For the snowman in particular, it was added to Unicode because it was a symbol used in the character set for Japanese TV broadcasts, see http://www.unicode.org/L2/L2007/07391-n3341.pdf
TL;DR: Don't argue "Why does Unicode have a poop emoji but no symbol for X?" - the rules are totally different for emoji and symbols.
Edit: does HN strip out arbitrary Unicode characters now? I originally had Unicode characters in place of [recycling symbol] and [club], but they disappeared when I submitted.
The snowman, on the other hand, is a weather symbol for snow, I assume. It appears alongside other symbols for meteorological phenomena, so I imagine was added around the same time and with similar reasoning: http://www.fileformat.info/info/unicode/block/miscellaneous_...
They are mostly in Unicode for use in SMS, but there are plenty of use cases in other forms of text.
Heck, I'd be unhappy. I love adding emoticon and emoji and fun things to my emails.
So why don't we pick a very good set: perhaps every letter in every language in common use for the past 200 years? Then, for the oddball symbols that someone wants to mix in text, there can be some kind of SVG-like convention. This allows publishing textual information without requiring that every device maker updates their device to support a 1-off symbol.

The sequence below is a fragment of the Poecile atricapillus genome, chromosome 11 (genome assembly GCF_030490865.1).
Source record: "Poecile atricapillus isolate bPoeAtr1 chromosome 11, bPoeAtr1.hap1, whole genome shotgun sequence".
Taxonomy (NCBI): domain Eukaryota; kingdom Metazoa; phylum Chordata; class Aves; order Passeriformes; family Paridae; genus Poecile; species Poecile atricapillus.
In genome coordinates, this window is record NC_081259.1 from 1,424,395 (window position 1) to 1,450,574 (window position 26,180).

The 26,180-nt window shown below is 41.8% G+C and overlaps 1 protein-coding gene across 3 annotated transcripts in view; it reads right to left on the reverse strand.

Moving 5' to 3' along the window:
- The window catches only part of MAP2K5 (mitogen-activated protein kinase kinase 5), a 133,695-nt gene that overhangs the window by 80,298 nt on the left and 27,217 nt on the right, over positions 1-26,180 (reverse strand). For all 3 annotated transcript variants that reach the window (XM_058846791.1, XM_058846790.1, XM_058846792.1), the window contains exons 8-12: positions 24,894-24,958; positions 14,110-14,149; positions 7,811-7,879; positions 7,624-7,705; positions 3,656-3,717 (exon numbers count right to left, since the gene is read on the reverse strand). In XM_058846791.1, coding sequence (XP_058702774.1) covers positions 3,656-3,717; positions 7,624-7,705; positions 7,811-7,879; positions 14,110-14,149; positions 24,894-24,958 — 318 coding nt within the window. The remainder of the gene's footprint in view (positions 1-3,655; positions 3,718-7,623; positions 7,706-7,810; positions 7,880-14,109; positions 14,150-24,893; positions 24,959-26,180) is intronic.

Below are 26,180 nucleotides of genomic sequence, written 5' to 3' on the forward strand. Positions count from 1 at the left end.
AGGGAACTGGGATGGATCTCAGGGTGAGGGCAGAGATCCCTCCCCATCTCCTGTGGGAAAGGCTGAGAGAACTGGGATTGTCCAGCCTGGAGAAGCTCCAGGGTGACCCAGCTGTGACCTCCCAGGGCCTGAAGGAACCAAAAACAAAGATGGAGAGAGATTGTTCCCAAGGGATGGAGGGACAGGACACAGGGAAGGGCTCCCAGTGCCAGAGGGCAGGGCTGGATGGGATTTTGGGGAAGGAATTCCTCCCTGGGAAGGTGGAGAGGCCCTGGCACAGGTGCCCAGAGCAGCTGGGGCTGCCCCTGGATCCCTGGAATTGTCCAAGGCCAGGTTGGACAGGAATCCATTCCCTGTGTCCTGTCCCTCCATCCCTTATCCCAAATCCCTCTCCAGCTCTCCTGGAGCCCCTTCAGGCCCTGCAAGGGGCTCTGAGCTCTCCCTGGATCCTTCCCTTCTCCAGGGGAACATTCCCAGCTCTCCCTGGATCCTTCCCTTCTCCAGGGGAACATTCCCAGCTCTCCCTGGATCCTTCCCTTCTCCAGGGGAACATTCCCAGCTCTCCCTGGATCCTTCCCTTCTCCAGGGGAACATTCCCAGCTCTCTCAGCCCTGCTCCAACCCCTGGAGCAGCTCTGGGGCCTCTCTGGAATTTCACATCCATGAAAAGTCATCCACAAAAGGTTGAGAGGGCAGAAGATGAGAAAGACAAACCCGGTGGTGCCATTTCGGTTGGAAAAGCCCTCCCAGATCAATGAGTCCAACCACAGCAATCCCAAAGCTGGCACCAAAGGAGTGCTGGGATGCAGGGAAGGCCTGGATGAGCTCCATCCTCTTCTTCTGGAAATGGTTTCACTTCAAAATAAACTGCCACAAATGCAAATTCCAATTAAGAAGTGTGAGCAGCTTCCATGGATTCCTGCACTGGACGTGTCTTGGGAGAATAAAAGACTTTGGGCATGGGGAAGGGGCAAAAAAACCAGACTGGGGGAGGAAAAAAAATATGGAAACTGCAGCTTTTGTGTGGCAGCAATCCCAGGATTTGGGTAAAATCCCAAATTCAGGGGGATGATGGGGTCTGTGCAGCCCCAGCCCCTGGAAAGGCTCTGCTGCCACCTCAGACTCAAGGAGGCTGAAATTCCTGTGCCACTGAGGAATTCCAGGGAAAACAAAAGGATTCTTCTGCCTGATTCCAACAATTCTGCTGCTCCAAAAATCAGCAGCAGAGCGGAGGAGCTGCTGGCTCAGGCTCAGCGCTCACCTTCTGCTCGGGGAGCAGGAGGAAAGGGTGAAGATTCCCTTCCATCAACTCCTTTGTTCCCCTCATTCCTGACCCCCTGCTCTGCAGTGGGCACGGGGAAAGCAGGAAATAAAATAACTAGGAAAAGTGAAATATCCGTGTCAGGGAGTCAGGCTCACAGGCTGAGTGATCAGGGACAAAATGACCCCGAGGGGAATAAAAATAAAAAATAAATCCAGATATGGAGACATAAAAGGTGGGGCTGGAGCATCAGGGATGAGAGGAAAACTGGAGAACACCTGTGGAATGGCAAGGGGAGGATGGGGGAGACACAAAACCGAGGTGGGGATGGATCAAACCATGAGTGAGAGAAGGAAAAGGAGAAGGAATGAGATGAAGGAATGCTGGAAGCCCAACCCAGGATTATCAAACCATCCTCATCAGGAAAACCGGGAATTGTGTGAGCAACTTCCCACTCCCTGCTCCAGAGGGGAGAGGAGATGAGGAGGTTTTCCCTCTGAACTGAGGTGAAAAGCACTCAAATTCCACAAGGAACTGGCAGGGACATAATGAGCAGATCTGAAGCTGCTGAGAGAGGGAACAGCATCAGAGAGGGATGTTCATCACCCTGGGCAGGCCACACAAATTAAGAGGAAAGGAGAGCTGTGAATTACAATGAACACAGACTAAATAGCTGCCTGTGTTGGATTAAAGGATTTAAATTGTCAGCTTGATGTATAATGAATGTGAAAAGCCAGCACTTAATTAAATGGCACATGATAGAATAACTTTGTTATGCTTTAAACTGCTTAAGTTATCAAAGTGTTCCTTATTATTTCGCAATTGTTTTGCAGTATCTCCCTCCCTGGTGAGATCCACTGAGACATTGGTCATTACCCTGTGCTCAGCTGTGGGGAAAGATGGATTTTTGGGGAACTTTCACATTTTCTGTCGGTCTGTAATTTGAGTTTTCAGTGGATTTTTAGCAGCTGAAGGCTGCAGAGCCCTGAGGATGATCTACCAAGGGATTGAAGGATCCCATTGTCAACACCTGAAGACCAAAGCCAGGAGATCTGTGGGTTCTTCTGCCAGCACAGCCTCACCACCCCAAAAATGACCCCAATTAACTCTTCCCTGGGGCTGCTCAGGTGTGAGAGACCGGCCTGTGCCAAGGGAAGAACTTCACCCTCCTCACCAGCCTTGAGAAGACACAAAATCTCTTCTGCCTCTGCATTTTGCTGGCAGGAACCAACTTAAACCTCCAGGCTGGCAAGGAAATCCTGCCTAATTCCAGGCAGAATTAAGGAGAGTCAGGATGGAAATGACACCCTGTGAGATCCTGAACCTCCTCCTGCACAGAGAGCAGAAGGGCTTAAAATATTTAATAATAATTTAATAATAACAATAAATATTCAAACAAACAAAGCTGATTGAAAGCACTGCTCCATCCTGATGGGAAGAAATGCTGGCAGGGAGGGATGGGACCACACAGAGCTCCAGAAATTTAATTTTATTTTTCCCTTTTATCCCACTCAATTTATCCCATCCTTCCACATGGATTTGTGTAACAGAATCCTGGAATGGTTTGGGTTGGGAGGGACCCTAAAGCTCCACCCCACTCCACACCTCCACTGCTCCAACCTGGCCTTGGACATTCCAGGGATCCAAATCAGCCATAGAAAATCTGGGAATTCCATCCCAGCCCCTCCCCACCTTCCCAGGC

The main purpose of Unicode is to encode the information. How the information is turned into its visual counterpart is outside the scope of unicode. For what it's worth this could be done by linking unicode code points to matching SVGs in a document. Wait, exactly that is already a W3C standard: https://www.w3.org/TR/SVG/fonts.html
Or, put another way:
'We have an unambiguous, cross-platform way to represent “PILE OF POO” (), while we’re still debating which of the 1.2 billion native Chinese speakers deserve to spell their own names correctly.'
> undue effort on every computer maker, ect, to keep up.
The effort to update the font files every few years? Unless you insist on supporting a new Unicode version the second it comes out, I don't see the big effort here? Of course there is effort for font makers, but this is quite centralised.